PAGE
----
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Proprioceptive and Kinesthetic Feedback for Robotic Manipulation Open Access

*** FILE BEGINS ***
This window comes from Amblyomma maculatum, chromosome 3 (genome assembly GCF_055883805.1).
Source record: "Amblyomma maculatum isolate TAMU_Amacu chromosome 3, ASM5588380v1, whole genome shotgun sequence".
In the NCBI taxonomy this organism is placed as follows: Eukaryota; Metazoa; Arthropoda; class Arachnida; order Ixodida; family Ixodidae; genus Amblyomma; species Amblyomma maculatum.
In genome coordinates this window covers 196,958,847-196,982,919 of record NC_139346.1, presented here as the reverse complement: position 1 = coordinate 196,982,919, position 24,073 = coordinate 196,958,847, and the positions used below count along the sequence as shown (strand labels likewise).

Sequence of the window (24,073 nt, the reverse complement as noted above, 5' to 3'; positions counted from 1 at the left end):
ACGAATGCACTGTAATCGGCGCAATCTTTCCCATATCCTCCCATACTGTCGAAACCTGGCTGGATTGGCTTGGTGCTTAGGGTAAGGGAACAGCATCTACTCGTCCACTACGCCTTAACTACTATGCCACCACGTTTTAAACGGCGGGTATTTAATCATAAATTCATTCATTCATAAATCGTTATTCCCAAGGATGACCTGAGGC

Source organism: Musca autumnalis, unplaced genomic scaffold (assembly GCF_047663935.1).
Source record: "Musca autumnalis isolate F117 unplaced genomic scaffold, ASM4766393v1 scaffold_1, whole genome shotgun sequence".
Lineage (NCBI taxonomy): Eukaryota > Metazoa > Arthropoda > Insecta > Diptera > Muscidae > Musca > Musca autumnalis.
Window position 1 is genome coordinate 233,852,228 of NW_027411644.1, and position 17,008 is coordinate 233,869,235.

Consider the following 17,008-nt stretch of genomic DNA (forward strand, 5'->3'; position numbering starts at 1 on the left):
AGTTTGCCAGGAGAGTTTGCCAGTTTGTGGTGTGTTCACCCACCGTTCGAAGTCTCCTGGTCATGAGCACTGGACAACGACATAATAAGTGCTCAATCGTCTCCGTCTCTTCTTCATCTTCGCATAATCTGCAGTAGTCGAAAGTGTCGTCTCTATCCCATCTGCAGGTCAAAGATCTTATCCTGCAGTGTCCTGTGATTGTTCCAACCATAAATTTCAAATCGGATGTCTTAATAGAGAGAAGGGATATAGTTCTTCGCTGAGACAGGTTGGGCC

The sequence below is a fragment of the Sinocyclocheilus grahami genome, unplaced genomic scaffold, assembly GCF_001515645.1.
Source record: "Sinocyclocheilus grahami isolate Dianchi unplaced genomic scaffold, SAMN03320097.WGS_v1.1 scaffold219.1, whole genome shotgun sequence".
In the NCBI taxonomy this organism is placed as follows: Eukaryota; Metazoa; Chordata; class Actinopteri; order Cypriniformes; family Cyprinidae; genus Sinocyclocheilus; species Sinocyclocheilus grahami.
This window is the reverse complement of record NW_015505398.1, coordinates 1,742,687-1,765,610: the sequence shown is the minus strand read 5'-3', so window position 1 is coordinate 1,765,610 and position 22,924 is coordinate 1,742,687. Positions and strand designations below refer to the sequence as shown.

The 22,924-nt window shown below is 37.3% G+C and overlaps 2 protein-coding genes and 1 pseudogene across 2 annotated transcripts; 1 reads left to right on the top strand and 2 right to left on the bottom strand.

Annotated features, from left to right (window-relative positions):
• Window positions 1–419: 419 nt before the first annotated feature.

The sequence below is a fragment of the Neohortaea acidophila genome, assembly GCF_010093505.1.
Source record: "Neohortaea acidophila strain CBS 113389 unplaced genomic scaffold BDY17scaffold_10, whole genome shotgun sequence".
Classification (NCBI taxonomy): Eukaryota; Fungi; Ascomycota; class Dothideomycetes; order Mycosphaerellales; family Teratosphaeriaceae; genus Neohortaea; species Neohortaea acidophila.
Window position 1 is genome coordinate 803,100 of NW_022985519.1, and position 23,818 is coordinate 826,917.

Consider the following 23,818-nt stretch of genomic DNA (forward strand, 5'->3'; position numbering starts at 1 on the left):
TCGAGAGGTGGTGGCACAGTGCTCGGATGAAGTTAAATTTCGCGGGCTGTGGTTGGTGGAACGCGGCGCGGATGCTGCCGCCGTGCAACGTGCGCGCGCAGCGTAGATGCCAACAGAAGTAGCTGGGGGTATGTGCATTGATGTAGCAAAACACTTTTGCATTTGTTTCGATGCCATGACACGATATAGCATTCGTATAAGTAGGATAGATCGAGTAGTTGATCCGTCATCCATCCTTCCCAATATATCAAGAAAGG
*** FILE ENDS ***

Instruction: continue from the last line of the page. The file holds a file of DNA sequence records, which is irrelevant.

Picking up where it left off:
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Programming robots to manipulate general objects in unstructured, human-centric environments is a complex problem. Typical assumptions for engineering-based solutions to manipulation are that the object can be recognized, that it is nearly rigid, and that its pose (position and orientation) can be estimated. Even under these stringent assumptions, or perhaps because of them, autonomous task performance has remained primitive over decades of research. The reasons for the slow pace of advancement are generally unknown, however careful engineering of robotic systems to perform one-off tasks (\emph{i.e.}, without generalizability) continues. Autonomous manipulation (i.e., interacting with the environment to accomplish a task) remains one of the biggest challenges roboticists face. Manipulation breakthroughs will happen with better sensing technologies, but we can also better use some of the sensing capabilities already available to robots (e.g., proprioception and kinesthesis) to improve manipulation abilities. To decipher the importance of those sensations we have examined what humans do within the context of specific tasks (e.g., manipulating bulky or articulated objects), we have extracted human-inspired strategies, and we have demonstrated their use on robotics platforms to achieve the same task with limited sensorial feedback. We have shown the use of proprioception to address the problem of equalizing bulky loads for which caging and closure manipulation techniques are difficult or impossible to apply. Motivated by the utility we discovered in ``alternative'' sensing modalities on this application, we explored the use of proprioceptive and kinesthetic feedback in other areas, like manipulation of articulated objects. We conducted a human study to discover the feasibility of these sensing modalities on a complex manipulation task in the absence of both tactile and visual feedback and demonstrated the ability of a robotic platform to build kinematic models of articulated objects by exclusively using proprioceptive and kinesthetic feedback, similarly to the study subjects.

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